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Domestic Violence Awareness Month

October is a busy month. Baseball play-offs. NFL season in full swing. College football has reached the conference parts of the schedules. Professional hockey and basketball seasons start.

But there are two big “awareness” issues in October. National Breast Cancer Awareness Month and Domestic Violence Awareness Month. If you can, take a few seconds each day this month and please visit The Breast Cancer Site and click the button to help provide mammograms. (The Breast Cancer Site is a companion to The Hunger Site and others). In this way you can do some small levels of helping others.

This diary however, is about Domestic Violence. I’m not sure when and how this issue first entered my consciousness but it has been there for some years. I think it may have been when I watched a TV movie, The Tracy Thurman Story, about a woman in Torrington, CT who had been seriously injured when attacked by her ex-husband and sued the town of Torrington and the police department for their failures in protecting her, even though she had the restraining orders.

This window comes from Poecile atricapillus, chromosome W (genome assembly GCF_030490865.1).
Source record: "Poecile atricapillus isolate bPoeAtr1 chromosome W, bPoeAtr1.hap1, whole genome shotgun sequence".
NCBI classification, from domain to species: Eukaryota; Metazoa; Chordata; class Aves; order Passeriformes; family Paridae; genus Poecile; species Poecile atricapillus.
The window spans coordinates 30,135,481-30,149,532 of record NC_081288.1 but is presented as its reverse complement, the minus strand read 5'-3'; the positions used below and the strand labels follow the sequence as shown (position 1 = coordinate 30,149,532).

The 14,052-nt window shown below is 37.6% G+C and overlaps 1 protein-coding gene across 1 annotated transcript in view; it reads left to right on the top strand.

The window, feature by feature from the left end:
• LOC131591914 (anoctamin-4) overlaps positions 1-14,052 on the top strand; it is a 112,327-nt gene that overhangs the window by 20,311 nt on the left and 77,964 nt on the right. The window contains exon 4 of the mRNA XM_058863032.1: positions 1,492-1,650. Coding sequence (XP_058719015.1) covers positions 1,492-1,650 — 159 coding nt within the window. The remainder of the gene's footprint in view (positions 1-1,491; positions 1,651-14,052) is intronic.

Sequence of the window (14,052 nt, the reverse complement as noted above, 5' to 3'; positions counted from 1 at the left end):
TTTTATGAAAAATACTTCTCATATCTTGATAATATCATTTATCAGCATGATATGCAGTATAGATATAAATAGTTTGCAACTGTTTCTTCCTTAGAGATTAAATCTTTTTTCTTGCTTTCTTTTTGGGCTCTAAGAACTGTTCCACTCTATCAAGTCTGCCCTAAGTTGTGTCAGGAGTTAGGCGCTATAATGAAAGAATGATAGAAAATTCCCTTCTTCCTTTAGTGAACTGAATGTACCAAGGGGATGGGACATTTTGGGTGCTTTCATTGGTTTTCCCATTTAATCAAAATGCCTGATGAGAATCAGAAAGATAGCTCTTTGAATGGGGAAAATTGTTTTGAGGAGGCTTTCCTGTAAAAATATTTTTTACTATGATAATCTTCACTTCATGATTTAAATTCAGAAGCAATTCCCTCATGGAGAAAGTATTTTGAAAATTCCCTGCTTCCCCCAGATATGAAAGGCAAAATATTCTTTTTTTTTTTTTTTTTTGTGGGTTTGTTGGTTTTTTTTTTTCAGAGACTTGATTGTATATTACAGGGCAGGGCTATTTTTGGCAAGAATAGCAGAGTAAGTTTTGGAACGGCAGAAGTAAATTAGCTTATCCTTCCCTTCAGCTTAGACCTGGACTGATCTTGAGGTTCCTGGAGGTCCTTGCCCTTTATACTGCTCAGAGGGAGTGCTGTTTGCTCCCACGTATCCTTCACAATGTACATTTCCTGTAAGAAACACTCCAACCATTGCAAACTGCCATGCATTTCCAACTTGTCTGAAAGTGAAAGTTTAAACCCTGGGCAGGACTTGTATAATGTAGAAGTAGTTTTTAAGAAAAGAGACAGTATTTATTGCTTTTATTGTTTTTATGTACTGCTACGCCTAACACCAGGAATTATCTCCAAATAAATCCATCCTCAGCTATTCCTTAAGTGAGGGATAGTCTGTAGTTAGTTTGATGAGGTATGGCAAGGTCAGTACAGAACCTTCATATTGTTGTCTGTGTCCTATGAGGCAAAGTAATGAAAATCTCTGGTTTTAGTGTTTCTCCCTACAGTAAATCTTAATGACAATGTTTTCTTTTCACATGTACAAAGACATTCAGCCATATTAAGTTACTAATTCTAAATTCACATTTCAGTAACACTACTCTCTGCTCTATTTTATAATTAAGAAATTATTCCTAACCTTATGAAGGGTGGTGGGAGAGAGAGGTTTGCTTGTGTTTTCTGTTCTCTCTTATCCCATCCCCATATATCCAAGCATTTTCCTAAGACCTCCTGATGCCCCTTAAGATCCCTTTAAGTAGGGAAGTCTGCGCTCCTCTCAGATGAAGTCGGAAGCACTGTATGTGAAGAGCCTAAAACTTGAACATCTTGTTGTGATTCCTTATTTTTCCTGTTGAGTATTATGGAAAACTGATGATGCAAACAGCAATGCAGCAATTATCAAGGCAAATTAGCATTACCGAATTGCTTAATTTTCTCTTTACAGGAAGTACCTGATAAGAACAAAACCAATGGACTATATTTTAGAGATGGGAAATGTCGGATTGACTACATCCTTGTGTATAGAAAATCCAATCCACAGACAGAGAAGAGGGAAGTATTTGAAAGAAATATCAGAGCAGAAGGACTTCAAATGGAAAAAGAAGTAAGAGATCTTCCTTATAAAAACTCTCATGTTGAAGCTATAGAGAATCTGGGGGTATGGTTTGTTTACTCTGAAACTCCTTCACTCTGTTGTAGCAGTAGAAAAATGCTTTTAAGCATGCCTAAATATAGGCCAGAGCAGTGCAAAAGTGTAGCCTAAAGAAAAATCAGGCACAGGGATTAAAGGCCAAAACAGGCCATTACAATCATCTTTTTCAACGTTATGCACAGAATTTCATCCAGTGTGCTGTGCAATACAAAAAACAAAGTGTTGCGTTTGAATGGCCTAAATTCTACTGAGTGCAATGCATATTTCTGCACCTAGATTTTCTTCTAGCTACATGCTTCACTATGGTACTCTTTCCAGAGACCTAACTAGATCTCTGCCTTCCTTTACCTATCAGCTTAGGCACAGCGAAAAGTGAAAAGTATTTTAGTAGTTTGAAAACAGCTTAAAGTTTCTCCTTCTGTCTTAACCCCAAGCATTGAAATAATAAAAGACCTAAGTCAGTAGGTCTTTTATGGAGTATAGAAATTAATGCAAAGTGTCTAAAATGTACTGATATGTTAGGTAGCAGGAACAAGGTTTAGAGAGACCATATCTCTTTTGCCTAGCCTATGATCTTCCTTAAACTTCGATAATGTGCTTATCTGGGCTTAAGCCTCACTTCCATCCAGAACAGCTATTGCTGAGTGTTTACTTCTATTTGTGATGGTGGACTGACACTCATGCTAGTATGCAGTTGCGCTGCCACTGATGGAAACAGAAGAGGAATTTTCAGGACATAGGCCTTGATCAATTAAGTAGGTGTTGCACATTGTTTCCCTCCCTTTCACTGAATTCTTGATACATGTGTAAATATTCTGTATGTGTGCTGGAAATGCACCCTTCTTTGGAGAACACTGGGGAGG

Today’s Hartford Courant has an in-depth article on how the various courts in Connecticut handle Domestic Violence.

Despite an increasing family violence caseload statewide, there remains a wide disparity in the way state courts handle these cases, from pushing defendants to go through intense programs under the threat of jail to going little beyond the standard prosecution.

The Tracey Thurman Law of 1986 made arrests mandatory in domestic violence cases, but the landmark legislation didn’t mandate the way courts should handle the resulting cases. Today, while strides have been made with special family violence dockets in nine of the 20 lower-level courthouses, there is little uniformity in approaches and outcomes.

Today’s Louisville Courier-Journal took a different tack by highlighting:

Teetering in heels, Sgt. Bryan Byrne of the Harrison County Sheriff’s Department made his way along the new Indian Creek Trail at the Harrison County YMCA for Saturday’s “Going the Distance to Prevent Domestic Violence” walk.

“It was painful,” he said. “I have a whole new respect (for women).”